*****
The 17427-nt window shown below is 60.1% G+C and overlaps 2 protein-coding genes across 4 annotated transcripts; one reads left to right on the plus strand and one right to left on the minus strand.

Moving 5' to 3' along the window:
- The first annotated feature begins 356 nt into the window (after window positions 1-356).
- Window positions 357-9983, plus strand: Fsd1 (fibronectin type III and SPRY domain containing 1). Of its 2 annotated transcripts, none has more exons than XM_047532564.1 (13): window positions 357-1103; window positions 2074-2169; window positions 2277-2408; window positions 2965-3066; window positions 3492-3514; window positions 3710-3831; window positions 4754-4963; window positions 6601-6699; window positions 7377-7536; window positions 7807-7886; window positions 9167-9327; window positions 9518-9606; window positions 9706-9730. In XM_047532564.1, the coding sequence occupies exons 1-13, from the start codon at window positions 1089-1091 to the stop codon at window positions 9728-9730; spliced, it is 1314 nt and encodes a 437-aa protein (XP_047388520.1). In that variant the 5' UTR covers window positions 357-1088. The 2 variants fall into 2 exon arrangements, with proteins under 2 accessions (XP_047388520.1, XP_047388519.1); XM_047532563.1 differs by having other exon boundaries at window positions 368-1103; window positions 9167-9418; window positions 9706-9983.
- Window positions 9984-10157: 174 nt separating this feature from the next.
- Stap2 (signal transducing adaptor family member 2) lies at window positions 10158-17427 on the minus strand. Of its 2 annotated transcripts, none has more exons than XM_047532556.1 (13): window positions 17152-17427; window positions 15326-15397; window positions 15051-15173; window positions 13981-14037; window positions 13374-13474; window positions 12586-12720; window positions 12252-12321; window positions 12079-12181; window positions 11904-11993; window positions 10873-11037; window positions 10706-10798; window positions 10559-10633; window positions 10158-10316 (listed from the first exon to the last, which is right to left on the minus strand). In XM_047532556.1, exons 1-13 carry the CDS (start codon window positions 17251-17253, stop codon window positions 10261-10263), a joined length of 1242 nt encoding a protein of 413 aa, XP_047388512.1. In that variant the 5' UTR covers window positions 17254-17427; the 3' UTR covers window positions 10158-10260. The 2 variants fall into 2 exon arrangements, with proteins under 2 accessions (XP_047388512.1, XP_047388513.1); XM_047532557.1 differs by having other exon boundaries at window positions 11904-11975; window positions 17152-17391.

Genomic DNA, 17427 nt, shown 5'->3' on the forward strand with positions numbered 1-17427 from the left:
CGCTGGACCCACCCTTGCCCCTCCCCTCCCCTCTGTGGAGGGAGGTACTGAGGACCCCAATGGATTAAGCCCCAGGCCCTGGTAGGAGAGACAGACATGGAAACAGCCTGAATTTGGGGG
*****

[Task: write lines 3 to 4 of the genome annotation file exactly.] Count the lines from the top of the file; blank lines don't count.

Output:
- The first annotated feature begins 356 nt into the window (after window positions 1-356).
- Window positions 357-9983, plus strand: Fsd1 (fibronectin type III and SPRY domain containing 1). Of its 2 annotated transcripts, none has more exons than XM_047532564.1 (13): window positions 357-1103; window positions 2074-2169; window positions 2277-2408; window positions 2965-3066; window positions 3492-3514; window positions 3710-3831; window positions 4754-4963; window positions 6601-6699; window positions 7377-7536; window positions 7807-7886; window positions 9167-9327; window positions 9518-9606; window positions 9706-9730. In XM_047532564.1, the coding sequence occupies exons 1-13, from the start codon at window positions 1089-1091 to the stop codon at window positions 9728-9730; spliced, it is 1314 nt and encodes a 437-aa protein (XP_047388520.1). In that variant the 5' UTR covers window positions 357-1088. The 2 variants fall into 2 exon arrangements, with proteins under 2 accessions (XP_047388520.1, XP_047388519.1); XM_047532563.1 differs by having other exon boundaries at window positions 368-1103; window positions 9167-9418; window positions 9706-9983.